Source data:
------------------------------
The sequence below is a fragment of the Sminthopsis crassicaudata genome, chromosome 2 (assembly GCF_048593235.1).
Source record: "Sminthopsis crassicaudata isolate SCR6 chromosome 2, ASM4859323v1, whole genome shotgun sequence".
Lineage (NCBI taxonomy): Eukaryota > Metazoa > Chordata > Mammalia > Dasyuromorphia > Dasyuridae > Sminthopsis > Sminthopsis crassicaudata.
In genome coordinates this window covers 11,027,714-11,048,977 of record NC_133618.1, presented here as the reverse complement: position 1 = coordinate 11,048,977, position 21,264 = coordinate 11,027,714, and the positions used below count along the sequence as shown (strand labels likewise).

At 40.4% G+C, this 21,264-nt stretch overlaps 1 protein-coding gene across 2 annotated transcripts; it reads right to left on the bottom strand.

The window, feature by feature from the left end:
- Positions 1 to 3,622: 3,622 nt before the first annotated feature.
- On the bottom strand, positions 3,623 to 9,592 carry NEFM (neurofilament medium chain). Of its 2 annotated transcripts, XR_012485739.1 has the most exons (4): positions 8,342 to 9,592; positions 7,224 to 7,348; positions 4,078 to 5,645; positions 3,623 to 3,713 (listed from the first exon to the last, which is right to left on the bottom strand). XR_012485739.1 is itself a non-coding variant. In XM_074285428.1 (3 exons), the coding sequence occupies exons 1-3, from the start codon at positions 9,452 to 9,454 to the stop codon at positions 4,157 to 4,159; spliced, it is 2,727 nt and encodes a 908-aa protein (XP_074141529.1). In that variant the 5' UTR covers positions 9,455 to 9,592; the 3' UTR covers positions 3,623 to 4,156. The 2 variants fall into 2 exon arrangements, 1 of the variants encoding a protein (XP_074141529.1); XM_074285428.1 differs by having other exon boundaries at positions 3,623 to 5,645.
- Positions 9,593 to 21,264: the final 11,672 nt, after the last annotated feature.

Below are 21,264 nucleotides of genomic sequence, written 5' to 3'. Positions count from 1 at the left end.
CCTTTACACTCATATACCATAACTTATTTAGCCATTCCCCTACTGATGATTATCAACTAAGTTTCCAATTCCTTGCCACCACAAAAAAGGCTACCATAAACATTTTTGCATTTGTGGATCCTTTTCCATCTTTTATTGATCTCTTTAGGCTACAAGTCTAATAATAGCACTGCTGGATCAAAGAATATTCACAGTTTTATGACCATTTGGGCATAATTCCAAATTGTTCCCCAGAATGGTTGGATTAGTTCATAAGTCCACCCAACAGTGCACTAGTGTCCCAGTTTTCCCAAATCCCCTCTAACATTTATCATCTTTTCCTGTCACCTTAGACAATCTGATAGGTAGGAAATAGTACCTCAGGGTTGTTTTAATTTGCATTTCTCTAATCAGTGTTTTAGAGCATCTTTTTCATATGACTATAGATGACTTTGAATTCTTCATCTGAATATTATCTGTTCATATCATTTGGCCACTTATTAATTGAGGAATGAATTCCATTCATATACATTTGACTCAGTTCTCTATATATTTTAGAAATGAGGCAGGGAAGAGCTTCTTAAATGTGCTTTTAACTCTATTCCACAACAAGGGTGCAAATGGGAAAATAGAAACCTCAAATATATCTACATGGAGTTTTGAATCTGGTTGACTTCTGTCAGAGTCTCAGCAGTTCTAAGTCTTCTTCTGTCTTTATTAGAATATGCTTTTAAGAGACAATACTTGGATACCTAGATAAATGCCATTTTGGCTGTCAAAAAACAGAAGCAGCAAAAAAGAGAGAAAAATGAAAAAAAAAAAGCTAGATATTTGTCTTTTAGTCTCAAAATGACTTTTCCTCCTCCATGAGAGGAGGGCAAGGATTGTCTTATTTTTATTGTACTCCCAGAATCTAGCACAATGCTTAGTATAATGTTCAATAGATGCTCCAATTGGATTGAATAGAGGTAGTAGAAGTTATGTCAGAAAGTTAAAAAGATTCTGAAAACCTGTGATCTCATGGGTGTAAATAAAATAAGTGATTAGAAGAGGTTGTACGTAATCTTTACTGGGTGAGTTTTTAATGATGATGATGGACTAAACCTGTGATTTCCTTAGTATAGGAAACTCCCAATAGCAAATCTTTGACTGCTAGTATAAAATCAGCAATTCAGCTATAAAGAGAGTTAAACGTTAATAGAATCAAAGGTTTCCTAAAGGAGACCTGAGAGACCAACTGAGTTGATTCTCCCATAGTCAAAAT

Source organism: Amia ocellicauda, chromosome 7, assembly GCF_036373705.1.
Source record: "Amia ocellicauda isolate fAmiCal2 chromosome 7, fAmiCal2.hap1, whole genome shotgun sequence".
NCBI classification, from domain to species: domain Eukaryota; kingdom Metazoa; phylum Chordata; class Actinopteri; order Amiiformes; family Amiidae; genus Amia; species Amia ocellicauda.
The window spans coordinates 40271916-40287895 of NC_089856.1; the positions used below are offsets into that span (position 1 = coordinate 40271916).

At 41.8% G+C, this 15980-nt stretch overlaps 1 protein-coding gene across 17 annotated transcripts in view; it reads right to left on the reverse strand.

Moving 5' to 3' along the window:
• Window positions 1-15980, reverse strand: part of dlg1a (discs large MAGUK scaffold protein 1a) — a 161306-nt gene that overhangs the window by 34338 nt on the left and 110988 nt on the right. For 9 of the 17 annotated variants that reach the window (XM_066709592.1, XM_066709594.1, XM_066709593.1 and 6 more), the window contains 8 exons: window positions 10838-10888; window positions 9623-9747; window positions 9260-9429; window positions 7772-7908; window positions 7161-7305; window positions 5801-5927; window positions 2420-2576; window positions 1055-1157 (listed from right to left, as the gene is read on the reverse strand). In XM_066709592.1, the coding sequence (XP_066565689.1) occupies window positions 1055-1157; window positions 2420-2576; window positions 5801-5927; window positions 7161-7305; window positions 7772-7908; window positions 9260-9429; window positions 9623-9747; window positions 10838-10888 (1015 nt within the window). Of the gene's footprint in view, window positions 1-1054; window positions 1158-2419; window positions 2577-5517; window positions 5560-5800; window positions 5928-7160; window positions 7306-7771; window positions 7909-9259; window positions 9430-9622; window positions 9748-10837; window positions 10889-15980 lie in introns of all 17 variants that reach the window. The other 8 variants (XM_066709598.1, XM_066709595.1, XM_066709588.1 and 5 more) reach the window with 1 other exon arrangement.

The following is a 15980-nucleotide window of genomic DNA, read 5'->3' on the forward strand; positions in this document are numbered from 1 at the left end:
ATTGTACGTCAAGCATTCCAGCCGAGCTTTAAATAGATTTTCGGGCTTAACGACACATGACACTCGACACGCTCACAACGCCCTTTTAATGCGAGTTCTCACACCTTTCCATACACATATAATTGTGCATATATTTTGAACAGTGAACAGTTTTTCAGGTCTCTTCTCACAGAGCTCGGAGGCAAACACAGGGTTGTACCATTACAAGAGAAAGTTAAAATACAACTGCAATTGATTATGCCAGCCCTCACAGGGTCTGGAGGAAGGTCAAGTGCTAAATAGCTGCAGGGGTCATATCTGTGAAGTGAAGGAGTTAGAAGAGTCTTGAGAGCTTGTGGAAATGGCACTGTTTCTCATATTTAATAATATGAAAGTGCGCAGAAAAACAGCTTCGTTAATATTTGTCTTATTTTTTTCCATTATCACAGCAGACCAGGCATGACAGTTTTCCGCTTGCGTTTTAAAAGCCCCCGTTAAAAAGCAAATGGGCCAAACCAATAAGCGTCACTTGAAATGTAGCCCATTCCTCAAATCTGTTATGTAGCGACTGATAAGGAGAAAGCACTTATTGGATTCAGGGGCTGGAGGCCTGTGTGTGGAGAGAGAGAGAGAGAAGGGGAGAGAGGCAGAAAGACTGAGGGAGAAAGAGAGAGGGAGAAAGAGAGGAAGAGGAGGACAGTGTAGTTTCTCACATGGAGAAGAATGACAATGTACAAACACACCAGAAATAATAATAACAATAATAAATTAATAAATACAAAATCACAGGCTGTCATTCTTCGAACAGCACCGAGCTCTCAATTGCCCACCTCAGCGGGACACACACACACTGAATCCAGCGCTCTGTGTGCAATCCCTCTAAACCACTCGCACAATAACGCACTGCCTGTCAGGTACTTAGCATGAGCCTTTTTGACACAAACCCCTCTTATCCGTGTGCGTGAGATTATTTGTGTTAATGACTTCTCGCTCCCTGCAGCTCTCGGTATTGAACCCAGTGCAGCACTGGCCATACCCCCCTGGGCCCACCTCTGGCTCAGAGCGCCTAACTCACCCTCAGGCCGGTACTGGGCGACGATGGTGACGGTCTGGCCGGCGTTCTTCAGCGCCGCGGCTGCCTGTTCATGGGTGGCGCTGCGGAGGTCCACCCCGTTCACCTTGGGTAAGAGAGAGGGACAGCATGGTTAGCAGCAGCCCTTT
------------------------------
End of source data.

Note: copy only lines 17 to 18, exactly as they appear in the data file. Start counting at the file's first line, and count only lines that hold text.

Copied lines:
Moving 5' to 3' along the window:
• Window positions 1-15980, reverse strand: part of dlg1a (discs large MAGUK scaffold protein 1a) — a 161306-nt gene that overhangs the window by 34338 nt on the left and 110988 nt on the right. For 9 of the 17 annotated variants that reach the window (XM_066709592.1, XM_066709594.1, XM_066709593.1 and 6 more), the window contains 8 exons: window positions 10838-10888; window positions 9623-9747; window positions 9260-9429; window positions 7772-7908; window positions 7161-7305; window positions 5801-5927; window positions 2420-2576; window positions 1055-1157 (listed from right to left, as the gene is read on the reverse strand). In XM_066709592.1, the coding sequence (XP_066565689.1) occupies window positions 1055-1157; window positions 2420-2576; window positions 5801-5927; window positions 7161-7305; window positions 7772-7908; window positions 9260-9429; window positions 9623-9747; window positions 10838-10888 (1015 nt within the window). Of the gene's footprint in view, window positions 1-1054; window positions 1158-2419; window positions 2577-5517; window positions 5560-5800; window positions 5928-7160; window positions 7306-7771; window positions 7909-9259; window positions 9430-9622; window positions 9748-10837; window positions 10889-15980 lie in introns of all 17 variants that reach the window. The other 8 variants (XM_066709598.1, XM_066709595.1, XM_066709588.1 and 5 more) reach the window with 1 other exon arrangement.